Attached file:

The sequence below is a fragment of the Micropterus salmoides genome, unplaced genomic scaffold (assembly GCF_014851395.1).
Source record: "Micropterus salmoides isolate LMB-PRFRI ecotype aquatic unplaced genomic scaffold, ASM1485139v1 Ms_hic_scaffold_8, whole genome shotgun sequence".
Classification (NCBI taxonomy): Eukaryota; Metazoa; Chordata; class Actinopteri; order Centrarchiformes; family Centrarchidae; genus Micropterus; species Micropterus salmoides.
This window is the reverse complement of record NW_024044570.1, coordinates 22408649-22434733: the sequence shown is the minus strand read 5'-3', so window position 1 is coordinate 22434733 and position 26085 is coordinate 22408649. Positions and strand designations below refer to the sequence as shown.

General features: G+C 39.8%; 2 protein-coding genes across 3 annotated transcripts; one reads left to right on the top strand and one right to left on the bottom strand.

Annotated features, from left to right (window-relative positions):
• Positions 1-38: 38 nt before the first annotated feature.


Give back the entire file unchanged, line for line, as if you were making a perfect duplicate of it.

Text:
The sequence below is a fragment of the Micropterus salmoides genome, unplaced genomic scaffold (assembly GCF_014851395.1).
Source record: "Micropterus salmoides isolate LMB-PRFRI ecotype aquatic unplaced genomic scaffold, ASM1485139v1 Ms_hic_scaffold_8, whole genome shotgun sequence".
Classification (NCBI taxonomy): Eukaryota; Metazoa; Chordata; class Actinopteri; order Centrarchiformes; family Centrarchidae; genus Micropterus; species Micropterus salmoides.
This window is the reverse complement of record NW_024044570.1, coordinates 22408649-22434733: the sequence shown is the minus strand read 5'-3', so window position 1 is coordinate 22434733 and position 26085 is coordinate 22408649. Positions and strand designations below refer to the sequence as shown.

General features: G+C 39.8%; 2 protein-coding genes across 3 annotated transcripts; one reads left to right on the top strand and one right to left on the bottom strand.

Annotated features, from left to right (window-relative positions):
• Positions 1-38: 38 nt before the first annotated feature.